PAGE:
From “mine” to “ours”: Gendered hierarchies of authorship and the limits of taylor swift's paratextual feminism

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Abstract

This article analyzes paratextual strategies deployed by Taylor Swift in her transition from country to pop in the context of her articulation of her authorship as a female songwriter. This was a transition complicated by the gendered hierarchies of pop music, wherein male producers carry significant discursive weight. The article frames the “Voice Memos” included with her 2014 album 1989 as a form of paratextual feminism, reiterating the authenticity she developed as a country star and pushing back against claims her collaboration with male producers like Max Martin and Ryan Tedder threaten her autonomy as a female voice in the music industry. However, the article goes on to consider how these and other paratextual feminisms are inherently tied to neoliberal values of post-feminism, demonstrating that their potential as a gendered critique of the media industries is limited by the lack of actualization within Swift's broader star text and industry practice.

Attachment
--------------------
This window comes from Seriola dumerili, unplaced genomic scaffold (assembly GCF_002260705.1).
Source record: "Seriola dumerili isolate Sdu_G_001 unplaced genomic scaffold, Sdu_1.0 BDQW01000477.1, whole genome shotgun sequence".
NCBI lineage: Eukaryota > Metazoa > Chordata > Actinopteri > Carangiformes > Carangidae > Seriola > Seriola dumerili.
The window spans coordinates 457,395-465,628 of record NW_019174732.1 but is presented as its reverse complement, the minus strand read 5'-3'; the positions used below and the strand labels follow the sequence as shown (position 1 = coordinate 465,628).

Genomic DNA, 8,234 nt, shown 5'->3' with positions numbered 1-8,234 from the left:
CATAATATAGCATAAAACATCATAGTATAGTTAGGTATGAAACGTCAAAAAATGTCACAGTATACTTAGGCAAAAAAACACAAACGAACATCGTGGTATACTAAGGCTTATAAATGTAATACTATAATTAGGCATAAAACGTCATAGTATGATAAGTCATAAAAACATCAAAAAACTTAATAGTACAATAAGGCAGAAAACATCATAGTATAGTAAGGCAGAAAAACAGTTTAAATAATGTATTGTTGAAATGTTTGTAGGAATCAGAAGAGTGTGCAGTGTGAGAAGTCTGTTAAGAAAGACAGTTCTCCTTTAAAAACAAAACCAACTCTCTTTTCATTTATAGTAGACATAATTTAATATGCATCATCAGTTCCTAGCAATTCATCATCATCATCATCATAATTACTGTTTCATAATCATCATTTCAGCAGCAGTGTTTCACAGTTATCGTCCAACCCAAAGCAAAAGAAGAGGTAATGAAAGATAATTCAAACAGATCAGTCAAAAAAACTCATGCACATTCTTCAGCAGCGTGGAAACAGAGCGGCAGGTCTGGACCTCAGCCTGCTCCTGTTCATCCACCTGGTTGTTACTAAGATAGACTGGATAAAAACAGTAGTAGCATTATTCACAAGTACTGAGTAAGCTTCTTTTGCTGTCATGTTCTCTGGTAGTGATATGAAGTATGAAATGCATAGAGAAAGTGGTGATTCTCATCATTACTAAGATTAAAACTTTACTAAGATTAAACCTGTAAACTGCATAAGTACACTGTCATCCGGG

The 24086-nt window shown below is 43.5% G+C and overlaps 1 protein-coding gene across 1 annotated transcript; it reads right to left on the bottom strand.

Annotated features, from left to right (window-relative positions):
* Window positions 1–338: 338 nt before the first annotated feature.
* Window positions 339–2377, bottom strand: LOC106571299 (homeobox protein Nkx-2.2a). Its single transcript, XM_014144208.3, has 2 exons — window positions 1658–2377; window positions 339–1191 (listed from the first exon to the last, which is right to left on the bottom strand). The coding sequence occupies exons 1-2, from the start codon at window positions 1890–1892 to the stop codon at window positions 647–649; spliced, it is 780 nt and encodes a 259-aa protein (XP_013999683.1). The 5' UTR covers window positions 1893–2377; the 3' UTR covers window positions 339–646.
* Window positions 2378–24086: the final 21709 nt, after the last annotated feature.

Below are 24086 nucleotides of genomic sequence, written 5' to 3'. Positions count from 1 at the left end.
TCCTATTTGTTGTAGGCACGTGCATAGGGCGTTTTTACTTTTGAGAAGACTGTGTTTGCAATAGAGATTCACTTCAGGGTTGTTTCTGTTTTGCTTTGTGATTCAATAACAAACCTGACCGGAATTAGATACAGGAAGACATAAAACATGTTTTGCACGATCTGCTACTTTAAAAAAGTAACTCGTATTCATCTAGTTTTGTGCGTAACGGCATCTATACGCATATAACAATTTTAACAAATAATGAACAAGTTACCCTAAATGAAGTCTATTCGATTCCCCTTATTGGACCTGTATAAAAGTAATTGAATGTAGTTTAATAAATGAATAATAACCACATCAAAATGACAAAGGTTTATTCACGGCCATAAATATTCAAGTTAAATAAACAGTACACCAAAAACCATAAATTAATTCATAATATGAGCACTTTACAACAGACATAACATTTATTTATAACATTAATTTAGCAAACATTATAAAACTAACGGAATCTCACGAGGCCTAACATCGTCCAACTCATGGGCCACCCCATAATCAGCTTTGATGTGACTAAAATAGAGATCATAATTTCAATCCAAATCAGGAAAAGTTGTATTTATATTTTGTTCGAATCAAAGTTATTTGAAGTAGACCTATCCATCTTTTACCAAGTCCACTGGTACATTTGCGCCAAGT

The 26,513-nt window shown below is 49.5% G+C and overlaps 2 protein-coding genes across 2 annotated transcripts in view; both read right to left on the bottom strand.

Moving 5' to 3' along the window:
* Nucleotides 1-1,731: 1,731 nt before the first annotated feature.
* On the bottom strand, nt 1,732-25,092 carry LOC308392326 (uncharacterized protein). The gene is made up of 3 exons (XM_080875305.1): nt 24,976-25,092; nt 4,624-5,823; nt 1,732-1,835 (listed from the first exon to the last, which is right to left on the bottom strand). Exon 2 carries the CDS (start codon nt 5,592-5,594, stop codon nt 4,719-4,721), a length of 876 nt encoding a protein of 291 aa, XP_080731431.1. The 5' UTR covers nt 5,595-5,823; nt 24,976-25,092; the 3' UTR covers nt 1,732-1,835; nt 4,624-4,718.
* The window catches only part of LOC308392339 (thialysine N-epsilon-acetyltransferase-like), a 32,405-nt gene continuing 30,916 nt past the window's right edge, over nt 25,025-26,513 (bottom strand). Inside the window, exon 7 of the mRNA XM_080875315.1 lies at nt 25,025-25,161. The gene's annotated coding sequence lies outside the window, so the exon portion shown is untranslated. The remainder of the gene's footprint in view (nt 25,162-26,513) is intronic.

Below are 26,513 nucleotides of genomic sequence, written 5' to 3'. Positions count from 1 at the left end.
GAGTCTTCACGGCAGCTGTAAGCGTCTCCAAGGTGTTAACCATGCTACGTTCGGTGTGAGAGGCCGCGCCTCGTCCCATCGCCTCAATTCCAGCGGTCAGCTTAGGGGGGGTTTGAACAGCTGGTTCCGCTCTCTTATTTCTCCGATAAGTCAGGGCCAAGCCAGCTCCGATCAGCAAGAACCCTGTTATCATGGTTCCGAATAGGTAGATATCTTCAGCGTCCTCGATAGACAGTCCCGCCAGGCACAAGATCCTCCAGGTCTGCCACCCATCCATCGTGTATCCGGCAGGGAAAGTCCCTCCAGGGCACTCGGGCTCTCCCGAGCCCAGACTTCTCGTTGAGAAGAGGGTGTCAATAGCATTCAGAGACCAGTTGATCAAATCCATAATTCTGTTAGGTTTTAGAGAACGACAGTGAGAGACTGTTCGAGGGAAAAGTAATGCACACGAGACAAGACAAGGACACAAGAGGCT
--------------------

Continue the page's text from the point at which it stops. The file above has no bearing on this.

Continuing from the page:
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McNutt, M. (2020). From “mine” to “ours”: Gendered hierarchies of authorship and the limits of taylor swift’s paratextual feminism. Communication, Culture and Critique, 13(1), 72–91. https://doi.org/10.1093/CCC/TCZ042

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